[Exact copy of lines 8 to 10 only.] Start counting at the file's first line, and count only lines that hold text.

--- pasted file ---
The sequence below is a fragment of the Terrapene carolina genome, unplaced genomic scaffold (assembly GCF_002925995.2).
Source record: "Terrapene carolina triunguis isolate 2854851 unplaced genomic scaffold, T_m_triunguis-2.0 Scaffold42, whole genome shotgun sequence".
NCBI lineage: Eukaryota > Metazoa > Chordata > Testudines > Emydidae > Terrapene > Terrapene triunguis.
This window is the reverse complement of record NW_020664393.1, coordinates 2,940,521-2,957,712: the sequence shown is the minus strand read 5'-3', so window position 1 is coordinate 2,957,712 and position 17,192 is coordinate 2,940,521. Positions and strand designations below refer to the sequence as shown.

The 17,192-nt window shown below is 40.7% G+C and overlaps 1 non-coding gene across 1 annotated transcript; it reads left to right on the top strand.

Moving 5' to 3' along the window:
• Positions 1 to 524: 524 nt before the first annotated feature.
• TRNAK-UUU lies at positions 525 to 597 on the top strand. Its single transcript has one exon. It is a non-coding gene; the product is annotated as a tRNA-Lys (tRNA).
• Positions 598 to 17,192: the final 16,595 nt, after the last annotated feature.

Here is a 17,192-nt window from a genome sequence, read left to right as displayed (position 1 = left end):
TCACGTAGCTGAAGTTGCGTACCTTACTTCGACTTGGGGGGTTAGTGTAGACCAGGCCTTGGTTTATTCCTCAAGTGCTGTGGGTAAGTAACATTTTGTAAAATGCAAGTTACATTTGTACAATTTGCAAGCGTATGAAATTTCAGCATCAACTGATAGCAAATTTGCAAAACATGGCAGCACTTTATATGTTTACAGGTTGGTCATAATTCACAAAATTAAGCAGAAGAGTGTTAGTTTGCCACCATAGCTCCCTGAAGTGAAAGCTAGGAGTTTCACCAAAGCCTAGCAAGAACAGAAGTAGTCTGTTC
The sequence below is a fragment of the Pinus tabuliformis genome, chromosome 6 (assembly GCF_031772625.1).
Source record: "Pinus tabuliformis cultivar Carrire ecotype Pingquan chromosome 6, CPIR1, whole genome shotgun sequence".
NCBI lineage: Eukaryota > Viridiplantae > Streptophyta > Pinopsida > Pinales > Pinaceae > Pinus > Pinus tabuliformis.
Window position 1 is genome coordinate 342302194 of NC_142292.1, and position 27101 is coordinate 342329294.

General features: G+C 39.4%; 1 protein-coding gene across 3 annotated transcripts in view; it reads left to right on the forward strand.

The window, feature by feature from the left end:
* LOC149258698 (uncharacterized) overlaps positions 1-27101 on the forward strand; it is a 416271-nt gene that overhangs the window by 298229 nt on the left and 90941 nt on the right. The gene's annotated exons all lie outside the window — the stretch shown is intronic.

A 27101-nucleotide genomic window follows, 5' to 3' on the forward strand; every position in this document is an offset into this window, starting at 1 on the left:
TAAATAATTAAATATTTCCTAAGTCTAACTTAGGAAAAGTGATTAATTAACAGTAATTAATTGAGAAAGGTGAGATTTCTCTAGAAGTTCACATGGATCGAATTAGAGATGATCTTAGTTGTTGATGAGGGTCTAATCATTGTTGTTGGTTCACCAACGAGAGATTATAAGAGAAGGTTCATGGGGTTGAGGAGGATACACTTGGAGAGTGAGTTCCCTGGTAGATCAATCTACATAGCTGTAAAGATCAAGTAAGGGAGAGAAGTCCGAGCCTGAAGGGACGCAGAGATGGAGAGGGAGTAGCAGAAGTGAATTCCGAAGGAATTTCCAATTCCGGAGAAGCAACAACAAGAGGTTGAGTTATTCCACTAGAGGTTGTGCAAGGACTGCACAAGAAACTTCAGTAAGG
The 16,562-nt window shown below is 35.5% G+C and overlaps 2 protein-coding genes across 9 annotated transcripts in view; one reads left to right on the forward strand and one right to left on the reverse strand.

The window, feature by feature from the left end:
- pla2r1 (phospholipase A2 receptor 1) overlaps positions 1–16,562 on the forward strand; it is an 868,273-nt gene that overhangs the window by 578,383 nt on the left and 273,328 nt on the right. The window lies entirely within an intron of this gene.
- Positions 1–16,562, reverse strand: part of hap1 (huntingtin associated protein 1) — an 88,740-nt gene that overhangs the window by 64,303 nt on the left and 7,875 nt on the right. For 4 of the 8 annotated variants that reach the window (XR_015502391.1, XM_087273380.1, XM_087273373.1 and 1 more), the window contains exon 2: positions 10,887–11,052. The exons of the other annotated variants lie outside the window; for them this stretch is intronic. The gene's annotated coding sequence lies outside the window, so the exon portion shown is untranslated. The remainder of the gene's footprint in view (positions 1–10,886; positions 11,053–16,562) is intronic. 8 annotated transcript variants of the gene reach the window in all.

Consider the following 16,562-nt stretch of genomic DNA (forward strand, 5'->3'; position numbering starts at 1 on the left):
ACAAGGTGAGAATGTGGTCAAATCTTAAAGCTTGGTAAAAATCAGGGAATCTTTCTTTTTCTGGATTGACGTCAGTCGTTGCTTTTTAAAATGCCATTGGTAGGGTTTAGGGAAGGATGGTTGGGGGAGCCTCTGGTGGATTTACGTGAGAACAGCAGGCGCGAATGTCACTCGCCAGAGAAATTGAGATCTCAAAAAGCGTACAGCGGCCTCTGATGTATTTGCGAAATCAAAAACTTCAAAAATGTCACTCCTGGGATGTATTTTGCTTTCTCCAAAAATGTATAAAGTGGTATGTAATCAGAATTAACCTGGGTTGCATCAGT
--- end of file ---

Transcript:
• TRNAK-UUU lies at positions 525 to 597 on the top strand. Its single transcript has one exon. It is a non-coding gene; the product is annotated as a tRNA-Lys (tRNA).
• Positions 598 to 17,192: the final 16,595 nt, after the last annotated feature.

Here is a 17,192-nt window from a genome sequence, read left to right as displayed (position 1 = left end):